Rebecca Benneyworth hosts Sage SA Surgery
Every self assessment season, AccountingWEB members get an exclusive look into the online Q&A Surgery run by Rebecca Benneyworth for Sage Taxation customers.
The self assessment clinic is a free service Sage provides to supplement its normal product support, so tax advisers who bump into technical rather than technological snags have an expert they can turn for quick answers. If you have a software issue with Sage, then ring the product support line, but for anything to do with completing or filing tax returns for your clients, Rebecca will be available during office hours to provide a little extra support.
She will be on duty during between from 9am-5pm between 20 and 31 January, but won’t be glued to the screen at all times. Don’t expect instant answers, but all serious queries will be dealt with when she can get back to her computer.
One issue that has been quiet so far has been dealing with returns for people who have had to register for self assessment because they claim child benefit and fall into the new higher income child benefit charge (HICBC).
“I didn’t hear much about this before Christmas, so I’m curious to know if it’s causing problems - for example for advisers who may not be working for both partners and need to get details on the spouse’s income,” Benneworth said.
“Then most important thing for agents is to be able to advise clients if they need to stake a claim. For example if a client has opted out and their income drops below £60,000 they can opt back in retrospectively for up to two years. The timing is a bit awkward, so you may have to tell clients about that after January - and there are still some discussions about the practical implications, especially for people on incomes between £50,000-£60,000.”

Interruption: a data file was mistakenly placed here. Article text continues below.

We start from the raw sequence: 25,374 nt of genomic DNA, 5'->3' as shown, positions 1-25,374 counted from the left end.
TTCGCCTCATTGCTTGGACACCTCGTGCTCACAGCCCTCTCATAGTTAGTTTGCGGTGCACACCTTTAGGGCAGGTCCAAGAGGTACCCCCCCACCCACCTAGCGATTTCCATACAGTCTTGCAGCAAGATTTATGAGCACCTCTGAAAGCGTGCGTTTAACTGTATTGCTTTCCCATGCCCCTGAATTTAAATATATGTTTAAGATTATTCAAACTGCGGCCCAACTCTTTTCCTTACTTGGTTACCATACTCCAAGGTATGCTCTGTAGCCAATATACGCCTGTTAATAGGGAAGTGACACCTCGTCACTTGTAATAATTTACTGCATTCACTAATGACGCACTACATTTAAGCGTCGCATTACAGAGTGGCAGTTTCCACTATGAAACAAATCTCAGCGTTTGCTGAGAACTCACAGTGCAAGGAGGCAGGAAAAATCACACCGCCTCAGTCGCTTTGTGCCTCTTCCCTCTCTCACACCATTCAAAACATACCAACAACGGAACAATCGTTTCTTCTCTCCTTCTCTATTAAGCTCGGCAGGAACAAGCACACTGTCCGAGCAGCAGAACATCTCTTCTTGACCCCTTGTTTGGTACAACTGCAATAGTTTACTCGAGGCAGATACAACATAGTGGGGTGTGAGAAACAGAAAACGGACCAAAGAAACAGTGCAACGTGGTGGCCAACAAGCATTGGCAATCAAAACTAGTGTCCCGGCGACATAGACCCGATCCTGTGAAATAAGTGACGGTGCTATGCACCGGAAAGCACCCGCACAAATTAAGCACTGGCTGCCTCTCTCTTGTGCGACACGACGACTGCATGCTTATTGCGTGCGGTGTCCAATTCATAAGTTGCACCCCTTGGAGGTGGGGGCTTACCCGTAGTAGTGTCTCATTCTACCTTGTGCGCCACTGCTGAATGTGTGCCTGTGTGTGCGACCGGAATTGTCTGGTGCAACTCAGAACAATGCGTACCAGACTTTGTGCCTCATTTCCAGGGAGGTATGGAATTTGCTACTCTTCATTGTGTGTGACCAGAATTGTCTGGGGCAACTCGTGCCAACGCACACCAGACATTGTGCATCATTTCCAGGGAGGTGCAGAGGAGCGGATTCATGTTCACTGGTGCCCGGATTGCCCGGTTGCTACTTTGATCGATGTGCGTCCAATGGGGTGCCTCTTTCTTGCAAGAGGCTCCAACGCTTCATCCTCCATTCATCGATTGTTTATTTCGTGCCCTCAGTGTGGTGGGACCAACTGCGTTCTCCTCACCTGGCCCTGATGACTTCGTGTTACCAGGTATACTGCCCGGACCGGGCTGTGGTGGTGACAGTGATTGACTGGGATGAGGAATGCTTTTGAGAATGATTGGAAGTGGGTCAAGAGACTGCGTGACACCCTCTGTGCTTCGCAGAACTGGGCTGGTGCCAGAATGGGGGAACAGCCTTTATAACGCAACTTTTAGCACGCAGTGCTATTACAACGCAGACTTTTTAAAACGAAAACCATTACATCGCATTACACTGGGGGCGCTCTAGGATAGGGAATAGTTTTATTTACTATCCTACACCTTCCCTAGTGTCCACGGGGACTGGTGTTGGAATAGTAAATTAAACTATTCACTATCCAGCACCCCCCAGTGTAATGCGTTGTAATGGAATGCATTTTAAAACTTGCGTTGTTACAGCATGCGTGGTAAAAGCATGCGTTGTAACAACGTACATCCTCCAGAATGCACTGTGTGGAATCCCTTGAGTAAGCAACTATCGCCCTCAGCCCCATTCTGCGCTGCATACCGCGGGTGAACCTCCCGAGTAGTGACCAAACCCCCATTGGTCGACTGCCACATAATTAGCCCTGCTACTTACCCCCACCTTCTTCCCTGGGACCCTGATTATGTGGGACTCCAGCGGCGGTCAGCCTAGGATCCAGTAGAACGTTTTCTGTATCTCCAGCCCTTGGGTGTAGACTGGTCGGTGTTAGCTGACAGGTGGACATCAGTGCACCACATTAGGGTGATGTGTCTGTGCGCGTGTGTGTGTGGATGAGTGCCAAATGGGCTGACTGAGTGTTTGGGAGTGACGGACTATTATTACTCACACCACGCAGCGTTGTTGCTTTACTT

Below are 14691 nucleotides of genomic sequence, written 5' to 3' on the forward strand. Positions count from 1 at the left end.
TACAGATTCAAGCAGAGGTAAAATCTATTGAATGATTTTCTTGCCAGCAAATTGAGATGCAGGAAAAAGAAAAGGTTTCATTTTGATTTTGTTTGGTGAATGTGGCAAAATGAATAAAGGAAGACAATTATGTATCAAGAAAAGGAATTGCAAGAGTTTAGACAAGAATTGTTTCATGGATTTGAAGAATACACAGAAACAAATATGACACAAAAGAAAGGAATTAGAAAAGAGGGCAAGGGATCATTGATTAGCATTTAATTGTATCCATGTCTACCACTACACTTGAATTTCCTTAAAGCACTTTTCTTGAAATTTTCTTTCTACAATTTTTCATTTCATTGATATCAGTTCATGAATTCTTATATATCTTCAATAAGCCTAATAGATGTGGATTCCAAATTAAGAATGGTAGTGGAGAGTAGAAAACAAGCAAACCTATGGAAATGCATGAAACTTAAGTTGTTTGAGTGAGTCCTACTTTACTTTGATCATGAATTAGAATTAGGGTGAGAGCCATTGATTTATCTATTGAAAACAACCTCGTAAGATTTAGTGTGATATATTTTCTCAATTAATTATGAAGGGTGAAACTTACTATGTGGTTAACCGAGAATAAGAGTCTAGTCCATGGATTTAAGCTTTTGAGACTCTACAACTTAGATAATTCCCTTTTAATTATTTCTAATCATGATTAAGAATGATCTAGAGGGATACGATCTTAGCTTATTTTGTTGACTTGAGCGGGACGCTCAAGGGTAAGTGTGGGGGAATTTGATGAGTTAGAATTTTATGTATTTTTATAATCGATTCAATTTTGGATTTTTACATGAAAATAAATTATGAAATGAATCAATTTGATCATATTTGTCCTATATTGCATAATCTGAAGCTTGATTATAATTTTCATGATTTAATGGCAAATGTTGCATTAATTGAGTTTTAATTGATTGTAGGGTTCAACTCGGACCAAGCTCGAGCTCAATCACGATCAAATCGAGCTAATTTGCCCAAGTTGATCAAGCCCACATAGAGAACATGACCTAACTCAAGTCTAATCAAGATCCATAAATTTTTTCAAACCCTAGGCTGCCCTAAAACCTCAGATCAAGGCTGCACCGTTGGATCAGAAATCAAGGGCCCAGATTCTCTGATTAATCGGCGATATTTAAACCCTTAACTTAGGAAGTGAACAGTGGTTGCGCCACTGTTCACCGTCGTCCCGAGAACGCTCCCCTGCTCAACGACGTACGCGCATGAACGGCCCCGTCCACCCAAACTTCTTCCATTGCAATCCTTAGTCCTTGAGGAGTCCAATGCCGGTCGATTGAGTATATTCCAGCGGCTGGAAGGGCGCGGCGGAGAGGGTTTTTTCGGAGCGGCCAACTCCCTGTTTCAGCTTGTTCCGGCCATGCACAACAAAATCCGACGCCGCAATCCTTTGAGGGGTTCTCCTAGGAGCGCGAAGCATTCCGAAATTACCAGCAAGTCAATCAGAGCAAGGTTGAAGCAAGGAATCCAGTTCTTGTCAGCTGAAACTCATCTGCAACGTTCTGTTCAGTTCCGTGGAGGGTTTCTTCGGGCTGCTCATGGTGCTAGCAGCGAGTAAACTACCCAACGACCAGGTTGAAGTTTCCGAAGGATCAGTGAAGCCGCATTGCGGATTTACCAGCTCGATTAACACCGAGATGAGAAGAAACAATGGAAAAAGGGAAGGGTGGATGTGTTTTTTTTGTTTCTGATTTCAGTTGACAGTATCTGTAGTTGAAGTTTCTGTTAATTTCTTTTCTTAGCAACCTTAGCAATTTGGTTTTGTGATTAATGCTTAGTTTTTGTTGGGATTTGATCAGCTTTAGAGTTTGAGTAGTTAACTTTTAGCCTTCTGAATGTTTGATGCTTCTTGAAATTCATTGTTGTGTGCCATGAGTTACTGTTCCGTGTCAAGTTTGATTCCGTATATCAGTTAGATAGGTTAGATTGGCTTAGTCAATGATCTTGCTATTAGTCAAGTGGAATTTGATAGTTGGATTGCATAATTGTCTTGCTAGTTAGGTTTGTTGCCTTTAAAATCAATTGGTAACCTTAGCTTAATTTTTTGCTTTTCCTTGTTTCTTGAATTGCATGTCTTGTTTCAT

Another trap for the unwary is where clients have received awards for PPI mis-selling claims, for which tax will be due on any extra interest received. Before the Finance Act 2013, there were different rules in place about whether basic tax was deducted at source, depending on whether the award came from an insurer or bank.
“It’s so easily missed because it’s non-standard, or clients may not realise that it needs to be declared. That’s one to watch for, because HMRC is likely to have the information on it,” she said.
Those wishing to enlist Rebecca’s help should register here to take part and put their questions to her.
However, even if you’re not a Sage customer, you can still log on and see how the conversation unfolds at the bottom of this page. We will endeavour to put queries posted here to Rebecca too, but they will have to wait until Rebecca has dealt with Sage user queries.
While next year could be a little more challenging with new child benefit and capital allowances regimes to cope with, AccountingWEB’s resident tax expert is expecting a quiet tax season on the technical front, but is anticipating the return of “old chestnuts” such as dealing with clients without UTRs, or people who have only just come forward with several years’ tax returns and penalties to unravel.
The chat transcript will start when the Surgery opens at 9am on Monday 20 January and will appear below. If you can't see the chat box email firstname.lastname@example.org and let us know.
For more self assessment support videos, technical tips and ‘how to’ guides, visit www.sage-exchange.com/taxation.
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The rule for "double cab pick ups" both parts of HMRC use the payload of the vehicle to determine whether it is a car or a van. If the payload is 1 metric tonne (1,000 kg) then it is classed as a van. This test is only used on double cab pickups. There is a bit more at http://www.hmrc.gov.uk/manuals/eimanual/EIM23150.htm